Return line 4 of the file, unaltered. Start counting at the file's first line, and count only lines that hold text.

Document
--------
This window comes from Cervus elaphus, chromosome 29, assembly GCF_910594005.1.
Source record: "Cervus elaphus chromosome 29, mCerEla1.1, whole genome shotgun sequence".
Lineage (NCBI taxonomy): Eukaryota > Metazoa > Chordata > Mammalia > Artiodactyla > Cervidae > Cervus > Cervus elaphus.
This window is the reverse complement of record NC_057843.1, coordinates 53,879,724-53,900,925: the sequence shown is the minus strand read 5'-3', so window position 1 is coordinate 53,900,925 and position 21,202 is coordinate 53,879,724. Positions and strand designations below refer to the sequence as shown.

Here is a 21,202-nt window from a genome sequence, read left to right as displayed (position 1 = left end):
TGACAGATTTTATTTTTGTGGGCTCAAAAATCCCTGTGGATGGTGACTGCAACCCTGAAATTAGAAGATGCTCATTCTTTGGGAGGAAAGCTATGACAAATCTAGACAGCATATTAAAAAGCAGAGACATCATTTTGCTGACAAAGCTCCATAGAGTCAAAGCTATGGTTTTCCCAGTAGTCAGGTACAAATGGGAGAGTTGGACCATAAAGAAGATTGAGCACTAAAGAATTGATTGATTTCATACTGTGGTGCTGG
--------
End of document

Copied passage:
This window is the reverse complement of record NC_057843.1, coordinates 53,879,724-53,900,925: the sequence shown is the minus strand read 5'-3', so window position 1 is coordinate 53,900,925 and position 21,202 is coordinate 53,879,724. Positions and strand designations below refer to the sequence as shown.